Mauritania death sentences may not deter terrorists

Daily News Egypt
4 Min Read

NOUAKCHOTT: The death sentences handed down to three Al-Qaeda members sets a new precedent in Mauritania but may not deter Islamic militants whose presence is growing in the country, commentators say.

The Nouakchott criminal court on Tuesday sentenced Mohamed Ould Chabarnou, 29, Maarouf Ould Haiba, 28, and Sidi Ould Sidna, 22 to death for the murder of four French tourists in 2007.

"The court sought a verdict equal to the damage suffered by Mauritania – to its image in the world, its economy – and by France as an important partner," terrorism specialist Isselmou Ould Salihi of weekly newspaper Tahalil told AFP.

"But ultimately, the death penalty is no solution with the Salafists (radical Muslims) who adopt death anyway for their suicide bombers. Its application would be useless," he said.

The chilling shooting, which was survived by a fifth victim, François Tollet in his seventies, marked a turning point for the largely-desert nation, known as being visitor-friendly and peaceful despite a string of coup d’etats.

Tourism arrivals plummeted 60 percent in one year in the country, and shortly after the attacks the popular Paris-Dakar rally was cancelled and has not been held in Africa since – where it provided an economic boost to several countries.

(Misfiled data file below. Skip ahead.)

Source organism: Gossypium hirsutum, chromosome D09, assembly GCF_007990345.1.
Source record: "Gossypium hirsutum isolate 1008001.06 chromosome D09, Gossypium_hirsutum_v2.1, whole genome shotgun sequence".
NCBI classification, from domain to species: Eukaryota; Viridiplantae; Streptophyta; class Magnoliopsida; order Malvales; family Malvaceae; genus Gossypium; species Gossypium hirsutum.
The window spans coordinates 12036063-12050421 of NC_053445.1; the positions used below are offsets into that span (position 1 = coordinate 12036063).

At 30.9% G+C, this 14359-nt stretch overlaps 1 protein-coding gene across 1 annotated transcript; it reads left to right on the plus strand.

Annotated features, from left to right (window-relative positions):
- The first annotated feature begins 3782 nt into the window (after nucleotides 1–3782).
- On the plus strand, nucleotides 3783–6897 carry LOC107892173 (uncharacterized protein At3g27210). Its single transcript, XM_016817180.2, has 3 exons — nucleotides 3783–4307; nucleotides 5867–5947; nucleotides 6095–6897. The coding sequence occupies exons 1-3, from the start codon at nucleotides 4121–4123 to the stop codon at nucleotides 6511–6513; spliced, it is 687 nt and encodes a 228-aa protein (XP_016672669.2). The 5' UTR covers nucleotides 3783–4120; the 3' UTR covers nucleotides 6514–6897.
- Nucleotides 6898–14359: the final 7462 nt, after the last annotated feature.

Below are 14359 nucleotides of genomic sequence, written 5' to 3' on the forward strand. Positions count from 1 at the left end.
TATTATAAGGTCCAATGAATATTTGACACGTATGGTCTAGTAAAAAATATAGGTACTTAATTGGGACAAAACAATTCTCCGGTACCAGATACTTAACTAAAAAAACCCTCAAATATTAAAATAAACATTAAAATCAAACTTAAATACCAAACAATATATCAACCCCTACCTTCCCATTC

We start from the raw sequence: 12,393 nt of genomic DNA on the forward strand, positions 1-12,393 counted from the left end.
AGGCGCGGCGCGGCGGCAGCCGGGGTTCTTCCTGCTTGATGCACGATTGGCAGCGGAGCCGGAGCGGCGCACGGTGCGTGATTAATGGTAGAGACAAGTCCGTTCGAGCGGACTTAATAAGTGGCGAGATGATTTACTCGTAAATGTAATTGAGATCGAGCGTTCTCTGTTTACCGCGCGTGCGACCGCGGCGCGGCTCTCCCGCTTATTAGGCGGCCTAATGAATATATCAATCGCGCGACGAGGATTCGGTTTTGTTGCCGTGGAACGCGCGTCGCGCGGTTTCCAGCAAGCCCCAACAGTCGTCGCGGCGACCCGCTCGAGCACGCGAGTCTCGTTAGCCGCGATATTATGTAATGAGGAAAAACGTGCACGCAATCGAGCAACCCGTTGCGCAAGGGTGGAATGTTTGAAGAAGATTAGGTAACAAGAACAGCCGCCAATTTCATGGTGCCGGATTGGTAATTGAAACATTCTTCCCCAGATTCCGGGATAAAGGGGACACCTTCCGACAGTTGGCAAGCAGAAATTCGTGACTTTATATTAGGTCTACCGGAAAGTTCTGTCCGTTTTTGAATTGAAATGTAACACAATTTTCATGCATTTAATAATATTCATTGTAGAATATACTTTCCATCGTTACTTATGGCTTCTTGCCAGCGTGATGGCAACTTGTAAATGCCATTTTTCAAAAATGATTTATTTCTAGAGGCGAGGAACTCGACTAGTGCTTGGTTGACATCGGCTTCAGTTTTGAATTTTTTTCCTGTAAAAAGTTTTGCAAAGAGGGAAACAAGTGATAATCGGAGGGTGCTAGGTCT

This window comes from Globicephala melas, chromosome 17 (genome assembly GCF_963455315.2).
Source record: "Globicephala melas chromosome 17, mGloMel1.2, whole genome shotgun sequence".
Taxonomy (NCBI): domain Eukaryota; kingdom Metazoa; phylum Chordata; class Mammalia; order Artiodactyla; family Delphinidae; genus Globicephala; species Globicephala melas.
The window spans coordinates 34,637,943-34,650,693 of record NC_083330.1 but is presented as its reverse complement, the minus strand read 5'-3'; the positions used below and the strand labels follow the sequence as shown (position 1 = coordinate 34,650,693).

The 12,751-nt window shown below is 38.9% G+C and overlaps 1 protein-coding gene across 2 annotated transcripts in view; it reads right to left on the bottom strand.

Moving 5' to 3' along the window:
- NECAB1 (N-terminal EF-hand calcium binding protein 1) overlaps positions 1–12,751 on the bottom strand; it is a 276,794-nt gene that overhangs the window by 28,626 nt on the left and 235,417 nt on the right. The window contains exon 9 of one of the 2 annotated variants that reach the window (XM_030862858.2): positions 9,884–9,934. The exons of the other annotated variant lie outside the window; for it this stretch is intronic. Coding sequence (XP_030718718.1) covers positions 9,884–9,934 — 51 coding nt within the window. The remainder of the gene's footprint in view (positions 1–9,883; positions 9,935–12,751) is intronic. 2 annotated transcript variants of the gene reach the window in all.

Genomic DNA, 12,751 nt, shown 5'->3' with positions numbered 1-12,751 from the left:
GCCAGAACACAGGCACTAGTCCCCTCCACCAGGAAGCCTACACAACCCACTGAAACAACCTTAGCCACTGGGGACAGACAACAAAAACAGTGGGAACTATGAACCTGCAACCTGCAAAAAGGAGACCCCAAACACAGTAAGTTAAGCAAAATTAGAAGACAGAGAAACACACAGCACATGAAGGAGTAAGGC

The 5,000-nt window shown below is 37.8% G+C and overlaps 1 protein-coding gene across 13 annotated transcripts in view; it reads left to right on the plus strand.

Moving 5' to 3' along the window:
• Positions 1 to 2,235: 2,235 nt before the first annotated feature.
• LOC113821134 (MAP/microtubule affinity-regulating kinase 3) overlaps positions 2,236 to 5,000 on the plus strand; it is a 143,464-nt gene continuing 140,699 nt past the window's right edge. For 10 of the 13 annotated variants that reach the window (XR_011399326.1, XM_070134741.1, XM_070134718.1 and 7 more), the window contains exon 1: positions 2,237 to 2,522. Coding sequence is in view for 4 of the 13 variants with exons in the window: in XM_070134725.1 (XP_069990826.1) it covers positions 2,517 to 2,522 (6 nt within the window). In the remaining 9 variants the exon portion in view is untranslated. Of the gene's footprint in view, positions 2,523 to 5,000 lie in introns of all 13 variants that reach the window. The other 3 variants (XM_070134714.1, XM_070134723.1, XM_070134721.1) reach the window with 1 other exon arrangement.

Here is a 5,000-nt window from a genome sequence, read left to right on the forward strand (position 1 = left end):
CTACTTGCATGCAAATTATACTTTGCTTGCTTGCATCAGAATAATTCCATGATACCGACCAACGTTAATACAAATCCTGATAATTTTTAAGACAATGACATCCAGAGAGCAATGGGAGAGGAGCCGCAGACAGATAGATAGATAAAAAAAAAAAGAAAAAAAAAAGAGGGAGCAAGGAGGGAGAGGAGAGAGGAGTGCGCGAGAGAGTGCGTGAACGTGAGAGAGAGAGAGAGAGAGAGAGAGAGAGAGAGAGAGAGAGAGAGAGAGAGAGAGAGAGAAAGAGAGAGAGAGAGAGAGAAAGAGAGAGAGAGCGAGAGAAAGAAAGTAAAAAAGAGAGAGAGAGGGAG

Since then Al-Qaeda in the Islamic Maghreb (AQIM) — a group which originated in resistance to Algeria’s secular government — has spread its influence in the region, claiming responsibility for several deadly attacks.

These include the murder of an American, the kidnapping of Spaniards, Italians and a Frenchman and in August 2009 for the first time, a young Mauritanian blew himself up outside the French Embassy in Nouakchott.

In an interview with AFP, the editor-in-chief of Nouakchott Info, Mohamed Mahmoud Ebilamaali examined the choices before President Mohamed Ould Abdel Aziz after the end of the trial.

"Political power can now have its say. He may commute sentences, grant forgiveness. This is another process which could give meaning to the spiritual dialogue initiated at the beginning of the year with Salafist prisoners" in Nouakchott.

In February, Mauritanian theologian Mohamed El-Hassen Ould Dedaw said the accused had "repented" their role in the French killings during a government-mandated dialogue between religious leaders and prisoners.

However during their trial the three youths presented themselves as "Al-Qaeda soldiers" engaged in "Jihad", acknowledging that they had been "trained in camps" of Al-Qaeda.

They also reacted to their sentence with threats against France and President Nicolas Sarkozy.

"Our death sentence means the death sentence of all the French in Mauritania and even beyond, to Afghanistan," the youngest of the condemned, 22-year-old Sidna shouted in Arabic.

"We can regard this verdict, which is without precedent, as dissuasive and constituting a new step in the war against Al-Qaeda," said the director of the Tribune newspaper Mohamed Vall Ould Oumère.

But "the reaction of the three condemned could equally be read as a denial of their repentance."

"In summary, the trial is far from solving the problem," he added.

In France, the sole survivor of the December 2007 attack, Francois Tollet, remains fiercely opposed to the death penalty "no matter what the circumstances" despite losing two sons, a brother and a friend in the shooting.

"It won’t give me back my sons," he told the newspaper Le Dauphine.
"I find it lacks dignity … It is revenge, it is everything except justice."

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